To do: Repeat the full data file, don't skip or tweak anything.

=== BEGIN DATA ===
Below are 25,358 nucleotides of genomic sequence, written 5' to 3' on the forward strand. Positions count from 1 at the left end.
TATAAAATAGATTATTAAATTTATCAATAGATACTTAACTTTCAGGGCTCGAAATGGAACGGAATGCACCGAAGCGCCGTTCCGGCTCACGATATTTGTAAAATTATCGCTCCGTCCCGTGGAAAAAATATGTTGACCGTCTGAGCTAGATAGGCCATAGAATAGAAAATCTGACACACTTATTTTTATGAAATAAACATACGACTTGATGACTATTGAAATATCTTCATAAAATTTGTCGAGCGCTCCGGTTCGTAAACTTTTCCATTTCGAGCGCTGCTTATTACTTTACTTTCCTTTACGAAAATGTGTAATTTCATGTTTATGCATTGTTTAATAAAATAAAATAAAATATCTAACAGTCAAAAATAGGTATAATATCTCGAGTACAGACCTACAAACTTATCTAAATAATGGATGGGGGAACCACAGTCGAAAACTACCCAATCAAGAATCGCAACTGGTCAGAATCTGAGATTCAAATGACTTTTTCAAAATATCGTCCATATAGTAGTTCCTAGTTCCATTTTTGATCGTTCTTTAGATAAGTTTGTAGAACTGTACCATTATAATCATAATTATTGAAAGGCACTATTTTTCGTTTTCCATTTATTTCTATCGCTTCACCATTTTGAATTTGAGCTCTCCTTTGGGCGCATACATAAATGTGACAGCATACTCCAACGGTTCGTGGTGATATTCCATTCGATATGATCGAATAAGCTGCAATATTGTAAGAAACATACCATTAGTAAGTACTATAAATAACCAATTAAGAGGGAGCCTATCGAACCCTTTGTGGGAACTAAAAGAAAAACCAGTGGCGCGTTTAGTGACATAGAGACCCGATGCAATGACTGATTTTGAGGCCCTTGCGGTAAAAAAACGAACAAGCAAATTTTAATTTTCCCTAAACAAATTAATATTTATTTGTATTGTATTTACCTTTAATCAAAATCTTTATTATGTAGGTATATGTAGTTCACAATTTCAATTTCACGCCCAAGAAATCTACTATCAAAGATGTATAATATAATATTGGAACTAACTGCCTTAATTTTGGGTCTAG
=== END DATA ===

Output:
Below are 25,358 nucleotides of genomic sequence, written 5' to 3' on the forward strand. Positions count from 1 at the left end.
TATAAAATAGATTATTAAATTTATCAATAGATACTTAACTTTCAGGGCTCGAAATGGAACGGAATGCACCGAAGCGCCGTTCCGGCTCACGATATTTGTAAAATTATCGCTCCGTCCCGTGGAAAAAATATGTTGACCGTCTGAGCTAGATAGGCCATAGAATAGAAAATCTGACACACTTATTTTTATGAAATAAACATACGACTTGATGACTATTGAAATATCTTCATAAAATTTGTCGAGCGCTCCGGTTCGTAAACTTTTCCATTTCGAGCGCTGCTTATTACTTTACTTTCCTTTACGAAAATGTGTAATTTCATGTTTATGCATTGTTTAATAAAATAAAATAAAATATCTAACAGTCAAAAATAGGTATAATATCTCGAGTACAGACCTACAAACTTATCTAAATAATGGATGGGGGAACCACAGTCGAAAACTACCCAATCAAGAATCGCAACTGGTCAGAATCTGAGATTCAAATGACTTTTTCAAAATATCGTCCATATAGTAGTTCCTAGTTCCATTTTTGATCGTTCTTTAGATAAGTTTGTAGAACTGTACCATTATAATCATAATTATTGAAAGGCACTATTTTTCGTTTTCCATTTATTTCTATCGCTTCACCATTTTGAATTTGAGCTCTCCTTTGGGCGCATACATAAATGTGACAGCATACTCCAACGGTTCGTGGTGATATTCCATTCGATATGATCGAATAAGCTGCAATATTGTAAGAAACATACCATTAGTAAGTACTATAAATAACCAATTAAGAGGGAGCCTATCGAACCCTTTGTGGGAACTAAAAGAAAAACCAGTGGCGCGTTTAGTGACATAGAGACCCGATGCAATGACTGATTTTGAGGCCCTTGCGGTAAAAAAACGAACAAGCAAATTTTAATTTTCCCTAAACAAATTAATATTTATTTGTATTGTATTTACCTTTAATCAAAATCTTTATTATGTAGGTATATGTAGTTCACAATTTCAATTTCACGCCCAAGAAATCTACTATCAAAGATGTATAATATAATATTGGAACTAACTGCCTTAATTTTGGGTCTAG